"Six car Richmond train - now approaching, platform one," I hear a stilted voice bark out into the dark blue platform. I rush up the elevator, my wet shoes sliding on the steps, I run up the shadowed corridor of air slanting up from the station to the platform above. Narrow and thin, the diagonal concrete passageway gathers around me, attempting to break the parallel formation of its grey faces. A lady with her office baggage is blocking the way - the left lane! the one reserved for frantic commuters like me, who decide that elevators aren't fast enough vertical transport. I side step her - one! two! - and I'm ahead, the edge approaching slowly - the deep blue morning sky peeking out ahead, expanding in an strange polygon formed by the blocks of steel and concrete that make up the BART station.
"The doors are now closing - please stand clear of the doors," I hear coming from within the lit train standing on the platform. Listless faces peering out of the golden light of the interior, looking out onto the grey and blue scene of cement and sky outside. People hustling towards the train doors on the platform, eager to catch the doors and leap into the train compartment. I press my shoes into the floor, and run ahead - the doors start closing - determined to catch them halfway, I skip - I sprint, and swissssh - the doors close flat in front of my nose, leaving me panting on the black rectangle of the platform marking the doors. I've missed my train. Now I'll be late.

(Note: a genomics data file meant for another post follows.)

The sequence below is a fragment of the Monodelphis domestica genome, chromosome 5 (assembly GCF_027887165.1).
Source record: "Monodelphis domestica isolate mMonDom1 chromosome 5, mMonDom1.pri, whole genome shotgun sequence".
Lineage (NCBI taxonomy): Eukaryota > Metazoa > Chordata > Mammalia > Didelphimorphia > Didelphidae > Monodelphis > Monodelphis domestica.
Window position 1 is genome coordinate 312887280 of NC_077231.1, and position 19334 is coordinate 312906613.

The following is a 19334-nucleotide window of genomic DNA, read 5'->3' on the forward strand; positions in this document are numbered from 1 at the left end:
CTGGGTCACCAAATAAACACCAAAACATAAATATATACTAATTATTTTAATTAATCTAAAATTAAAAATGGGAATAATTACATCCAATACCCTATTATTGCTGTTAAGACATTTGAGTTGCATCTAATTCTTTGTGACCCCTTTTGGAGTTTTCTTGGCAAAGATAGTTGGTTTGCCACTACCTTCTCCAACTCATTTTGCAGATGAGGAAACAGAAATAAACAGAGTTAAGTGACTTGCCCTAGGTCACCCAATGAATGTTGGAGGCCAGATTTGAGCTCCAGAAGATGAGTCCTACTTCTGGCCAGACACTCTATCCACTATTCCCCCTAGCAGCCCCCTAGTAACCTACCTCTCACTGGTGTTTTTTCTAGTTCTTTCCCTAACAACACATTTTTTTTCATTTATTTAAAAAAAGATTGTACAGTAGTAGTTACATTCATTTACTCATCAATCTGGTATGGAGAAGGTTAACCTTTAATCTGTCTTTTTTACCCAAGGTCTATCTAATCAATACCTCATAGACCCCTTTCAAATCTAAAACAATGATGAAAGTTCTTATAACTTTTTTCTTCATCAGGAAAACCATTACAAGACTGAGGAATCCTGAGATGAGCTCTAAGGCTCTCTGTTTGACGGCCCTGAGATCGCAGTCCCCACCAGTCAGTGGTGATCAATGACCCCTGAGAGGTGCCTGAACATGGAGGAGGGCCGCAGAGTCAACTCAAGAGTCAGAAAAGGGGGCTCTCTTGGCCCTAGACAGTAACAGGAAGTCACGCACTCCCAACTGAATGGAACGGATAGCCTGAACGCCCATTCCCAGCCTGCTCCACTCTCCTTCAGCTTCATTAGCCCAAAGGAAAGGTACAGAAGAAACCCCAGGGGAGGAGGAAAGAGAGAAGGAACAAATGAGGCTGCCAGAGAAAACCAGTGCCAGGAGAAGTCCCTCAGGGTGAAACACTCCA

The feeling of missing a train is odd - it lies somewhere in the fine crack between regret and resignation. I look at the departing train - faces mushing away in the speed - the red backlights and the grinding noise of the wheels on the tracks disappearing into the dark night. From far away on the platform, I watch it curve away, and I think - what if I had walked a centimeter extra on one of my many steps to the station? - what if the lady hadn't been blocking the left portion of the elevator? - what if I hadn't been momentarily distracted by the expressionless faces staring out from the train? Would it have been any different - or is there some fatalistic 'requirement' that I miss this train here, now?
A quiet breeze blows through my hair, as if dousing me with a bit of blue sky. I sit down on a damp bench, take out my laptop, and write for a while, waiting for the next Richmond train to approach.